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  • Access
  • dialysis
  • interdisciplinary
  • transplant
  • wait-list

Improving Access to Kidney Transplantation: Perspectives From Dialysis and Transplant Staff in the Southeastern United States

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Journal Title:

Kidney Medicine


Volume 3, Number 5


, Pages 799-807.e1

Type of Work:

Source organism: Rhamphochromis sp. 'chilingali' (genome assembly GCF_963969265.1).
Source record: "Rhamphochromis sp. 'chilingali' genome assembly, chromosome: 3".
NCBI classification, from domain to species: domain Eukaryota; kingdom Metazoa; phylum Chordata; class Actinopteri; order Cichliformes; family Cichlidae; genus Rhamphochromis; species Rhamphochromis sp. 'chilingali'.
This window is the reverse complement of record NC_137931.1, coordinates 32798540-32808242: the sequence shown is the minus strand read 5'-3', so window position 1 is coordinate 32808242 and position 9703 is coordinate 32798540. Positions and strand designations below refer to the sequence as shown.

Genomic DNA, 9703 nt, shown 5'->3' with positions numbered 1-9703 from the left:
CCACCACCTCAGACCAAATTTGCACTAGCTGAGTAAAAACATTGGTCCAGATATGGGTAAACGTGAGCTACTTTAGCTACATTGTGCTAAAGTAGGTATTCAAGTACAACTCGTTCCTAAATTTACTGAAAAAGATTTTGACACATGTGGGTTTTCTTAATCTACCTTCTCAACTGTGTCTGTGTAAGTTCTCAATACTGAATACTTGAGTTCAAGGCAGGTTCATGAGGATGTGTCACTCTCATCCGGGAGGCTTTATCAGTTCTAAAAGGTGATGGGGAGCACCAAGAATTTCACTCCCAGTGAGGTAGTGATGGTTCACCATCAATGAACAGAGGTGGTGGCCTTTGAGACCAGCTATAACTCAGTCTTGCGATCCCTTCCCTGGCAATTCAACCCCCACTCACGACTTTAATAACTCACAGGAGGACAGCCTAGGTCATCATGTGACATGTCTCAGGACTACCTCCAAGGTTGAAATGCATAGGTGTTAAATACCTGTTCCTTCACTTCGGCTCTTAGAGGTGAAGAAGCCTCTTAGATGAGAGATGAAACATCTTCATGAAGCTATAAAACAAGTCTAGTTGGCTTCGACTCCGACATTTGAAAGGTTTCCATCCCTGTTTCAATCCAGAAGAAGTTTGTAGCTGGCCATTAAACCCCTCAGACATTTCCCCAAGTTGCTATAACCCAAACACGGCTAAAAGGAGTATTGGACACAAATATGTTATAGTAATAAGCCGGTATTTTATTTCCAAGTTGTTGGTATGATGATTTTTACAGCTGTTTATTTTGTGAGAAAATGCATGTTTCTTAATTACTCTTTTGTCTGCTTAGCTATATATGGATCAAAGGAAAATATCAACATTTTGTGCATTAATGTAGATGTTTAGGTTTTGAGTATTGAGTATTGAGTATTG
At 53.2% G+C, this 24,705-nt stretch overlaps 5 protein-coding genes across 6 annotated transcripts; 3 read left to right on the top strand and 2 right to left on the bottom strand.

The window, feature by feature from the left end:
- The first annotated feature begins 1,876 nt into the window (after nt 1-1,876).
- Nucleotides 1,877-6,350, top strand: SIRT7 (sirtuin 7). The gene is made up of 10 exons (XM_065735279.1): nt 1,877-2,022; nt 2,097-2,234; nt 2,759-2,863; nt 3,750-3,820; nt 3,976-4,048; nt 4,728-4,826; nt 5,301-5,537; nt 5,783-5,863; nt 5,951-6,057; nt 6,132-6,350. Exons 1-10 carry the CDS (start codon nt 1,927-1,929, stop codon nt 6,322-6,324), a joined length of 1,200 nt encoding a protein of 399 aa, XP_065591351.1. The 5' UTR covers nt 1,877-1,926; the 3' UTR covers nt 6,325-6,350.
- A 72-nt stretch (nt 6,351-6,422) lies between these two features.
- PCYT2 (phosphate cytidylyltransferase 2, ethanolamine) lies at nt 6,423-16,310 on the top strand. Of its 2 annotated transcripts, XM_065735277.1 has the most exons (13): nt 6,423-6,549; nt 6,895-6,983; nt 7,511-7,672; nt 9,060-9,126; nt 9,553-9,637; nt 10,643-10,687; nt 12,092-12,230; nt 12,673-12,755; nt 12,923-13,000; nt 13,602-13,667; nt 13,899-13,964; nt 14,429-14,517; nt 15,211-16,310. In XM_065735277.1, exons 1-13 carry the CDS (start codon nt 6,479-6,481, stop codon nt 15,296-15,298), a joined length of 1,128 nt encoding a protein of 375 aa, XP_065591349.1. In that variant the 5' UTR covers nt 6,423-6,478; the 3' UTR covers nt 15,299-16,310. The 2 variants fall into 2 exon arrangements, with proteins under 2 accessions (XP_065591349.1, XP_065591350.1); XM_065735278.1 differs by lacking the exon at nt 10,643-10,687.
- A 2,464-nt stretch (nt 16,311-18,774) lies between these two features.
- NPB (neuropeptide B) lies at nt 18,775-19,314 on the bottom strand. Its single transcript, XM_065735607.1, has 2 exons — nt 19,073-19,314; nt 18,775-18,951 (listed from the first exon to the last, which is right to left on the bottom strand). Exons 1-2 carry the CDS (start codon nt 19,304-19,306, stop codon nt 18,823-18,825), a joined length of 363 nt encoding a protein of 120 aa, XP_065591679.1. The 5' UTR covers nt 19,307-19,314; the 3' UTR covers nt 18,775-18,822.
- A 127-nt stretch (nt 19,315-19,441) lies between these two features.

Rationale & Objective: There are many barriers to meeting the goal of increasing kidney transplants in the United States. It is important to understand dialysis and transplant center providers’ existing practices and identified barriers to increasing the number of dialysis patients who are evaluated for and get wait-listed for a transplant. Study Design: Cross-sectional survey of dialysis unit and transplant center staff in End Stage Renal Disease Network 6 (Georgia, North Carolina, South Carolina). Setting & Participants: Ninety-one transplant staff from all 9 transplant centers in the region and 421 dialysis staff from 421 facilities responded to the survey. Predictors: N/A Outcome: Provider perceptions of barriers faced by patients in the kidney transplant evaluation process and suggestions for improving care. Analytical Approach: Mixed methods. Descriptive analyses of responses to multiple-choice questions and qualitative analysis of open-ended survey responses. Results: The top 5 barriers to kidney transplantation as reported by transplant staff were transportation (63.7%), low health literacy (50.5%), lack of understanding about the transplant process (37.4%), distance to transplant center (29.7%), and low socioeconomic status (28.6%). When asked how dialysis units can help patients complete the evaluation process, the most common responses from transplant center staff were educating patients about transplant (54%), helping patients through steps in the process (35%), and better communication with transplant centers (15%). When dialysis unit staff were asked what could be done to help the facility improve its transplant wait-list rate, the most common responses were educational materials for patients and staff (55%), better communication with transplant centers (12%), and transportation and financial assistance (9%). Limitations: Survey responses are from 1 end stage renal disease network. Conclusions: Dialysis units, transplant centers, and ESRD networks can work together to help patients address key barriers to transplantation to improve the country's transplantation rate.
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